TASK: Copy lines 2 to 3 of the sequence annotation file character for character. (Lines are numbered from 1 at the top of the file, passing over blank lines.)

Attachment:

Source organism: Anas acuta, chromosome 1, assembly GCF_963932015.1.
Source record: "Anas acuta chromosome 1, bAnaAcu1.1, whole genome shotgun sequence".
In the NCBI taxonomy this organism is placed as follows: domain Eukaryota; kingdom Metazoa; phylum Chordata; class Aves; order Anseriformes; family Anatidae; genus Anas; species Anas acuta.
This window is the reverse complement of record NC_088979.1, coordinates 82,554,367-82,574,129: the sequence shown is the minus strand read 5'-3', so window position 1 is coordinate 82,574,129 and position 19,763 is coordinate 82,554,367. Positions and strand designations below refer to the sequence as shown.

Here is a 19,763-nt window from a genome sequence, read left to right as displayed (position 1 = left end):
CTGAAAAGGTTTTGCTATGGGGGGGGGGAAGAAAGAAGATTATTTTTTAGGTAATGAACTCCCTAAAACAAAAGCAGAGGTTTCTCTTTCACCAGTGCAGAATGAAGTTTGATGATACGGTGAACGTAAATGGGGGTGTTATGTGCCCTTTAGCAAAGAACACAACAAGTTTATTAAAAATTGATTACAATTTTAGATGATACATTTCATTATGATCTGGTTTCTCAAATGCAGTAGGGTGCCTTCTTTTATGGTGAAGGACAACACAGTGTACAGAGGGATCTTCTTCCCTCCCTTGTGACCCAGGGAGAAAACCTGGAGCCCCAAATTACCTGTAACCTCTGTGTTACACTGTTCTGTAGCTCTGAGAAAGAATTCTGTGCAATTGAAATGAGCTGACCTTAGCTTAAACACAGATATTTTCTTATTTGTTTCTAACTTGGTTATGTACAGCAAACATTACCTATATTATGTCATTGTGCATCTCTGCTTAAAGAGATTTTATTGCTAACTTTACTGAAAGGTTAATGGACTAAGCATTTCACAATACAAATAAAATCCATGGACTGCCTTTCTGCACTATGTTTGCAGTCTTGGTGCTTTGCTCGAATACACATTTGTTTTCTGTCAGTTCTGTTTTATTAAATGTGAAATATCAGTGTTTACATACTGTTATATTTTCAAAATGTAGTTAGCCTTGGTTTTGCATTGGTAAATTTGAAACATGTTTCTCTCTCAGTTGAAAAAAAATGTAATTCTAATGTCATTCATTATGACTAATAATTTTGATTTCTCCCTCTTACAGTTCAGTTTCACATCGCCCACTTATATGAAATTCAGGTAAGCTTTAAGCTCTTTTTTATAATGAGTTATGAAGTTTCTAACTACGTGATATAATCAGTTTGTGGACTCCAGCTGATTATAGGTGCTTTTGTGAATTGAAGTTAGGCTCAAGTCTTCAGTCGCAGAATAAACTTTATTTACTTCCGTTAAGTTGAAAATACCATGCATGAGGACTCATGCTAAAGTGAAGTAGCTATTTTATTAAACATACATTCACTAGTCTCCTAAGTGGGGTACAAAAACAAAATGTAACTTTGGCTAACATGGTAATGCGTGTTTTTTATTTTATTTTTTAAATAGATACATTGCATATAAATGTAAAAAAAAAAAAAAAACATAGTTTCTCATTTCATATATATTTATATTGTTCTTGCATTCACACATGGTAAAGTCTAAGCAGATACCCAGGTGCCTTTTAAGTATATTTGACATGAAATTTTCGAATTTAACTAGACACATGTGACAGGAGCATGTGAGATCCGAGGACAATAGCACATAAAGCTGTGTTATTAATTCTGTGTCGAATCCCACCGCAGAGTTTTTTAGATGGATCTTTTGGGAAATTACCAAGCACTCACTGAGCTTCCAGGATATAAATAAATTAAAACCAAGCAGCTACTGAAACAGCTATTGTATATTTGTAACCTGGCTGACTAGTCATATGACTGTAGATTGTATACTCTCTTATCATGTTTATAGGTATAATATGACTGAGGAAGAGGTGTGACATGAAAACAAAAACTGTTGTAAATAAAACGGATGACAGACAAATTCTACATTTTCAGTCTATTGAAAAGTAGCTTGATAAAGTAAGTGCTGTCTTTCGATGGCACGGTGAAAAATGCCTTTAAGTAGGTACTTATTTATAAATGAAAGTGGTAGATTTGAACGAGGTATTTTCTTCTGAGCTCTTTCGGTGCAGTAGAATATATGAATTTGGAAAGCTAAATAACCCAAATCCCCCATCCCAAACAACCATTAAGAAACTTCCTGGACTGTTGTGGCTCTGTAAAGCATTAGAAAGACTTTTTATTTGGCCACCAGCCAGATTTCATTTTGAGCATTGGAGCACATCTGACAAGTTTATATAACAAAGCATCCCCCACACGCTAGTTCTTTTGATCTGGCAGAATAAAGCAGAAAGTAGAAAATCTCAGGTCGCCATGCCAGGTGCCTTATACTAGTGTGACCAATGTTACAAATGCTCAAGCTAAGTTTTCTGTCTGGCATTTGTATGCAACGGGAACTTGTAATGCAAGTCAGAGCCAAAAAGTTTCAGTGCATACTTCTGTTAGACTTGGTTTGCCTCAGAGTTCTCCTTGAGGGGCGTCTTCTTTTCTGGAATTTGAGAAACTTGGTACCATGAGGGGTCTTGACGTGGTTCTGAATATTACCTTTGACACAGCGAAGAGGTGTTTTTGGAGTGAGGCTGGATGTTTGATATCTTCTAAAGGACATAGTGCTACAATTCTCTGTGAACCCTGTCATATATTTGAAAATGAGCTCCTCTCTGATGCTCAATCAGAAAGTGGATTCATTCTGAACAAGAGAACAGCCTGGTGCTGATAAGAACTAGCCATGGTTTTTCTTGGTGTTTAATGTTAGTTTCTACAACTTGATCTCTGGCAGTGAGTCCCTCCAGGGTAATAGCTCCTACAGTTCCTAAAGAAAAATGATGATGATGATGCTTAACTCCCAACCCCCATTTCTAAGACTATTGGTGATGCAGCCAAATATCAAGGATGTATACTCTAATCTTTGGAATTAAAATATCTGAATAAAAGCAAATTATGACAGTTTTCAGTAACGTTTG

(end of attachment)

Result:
Source record: "Anas acuta chromosome 1, bAnaAcu1.1, whole genome shotgun sequence".
In the NCBI taxonomy this organism is placed as follows: domain Eukaryota; kingdom Metazoa; phylum Chordata; class Aves; order Anseriformes; family Anatidae; genus Anas; species Anas acuta.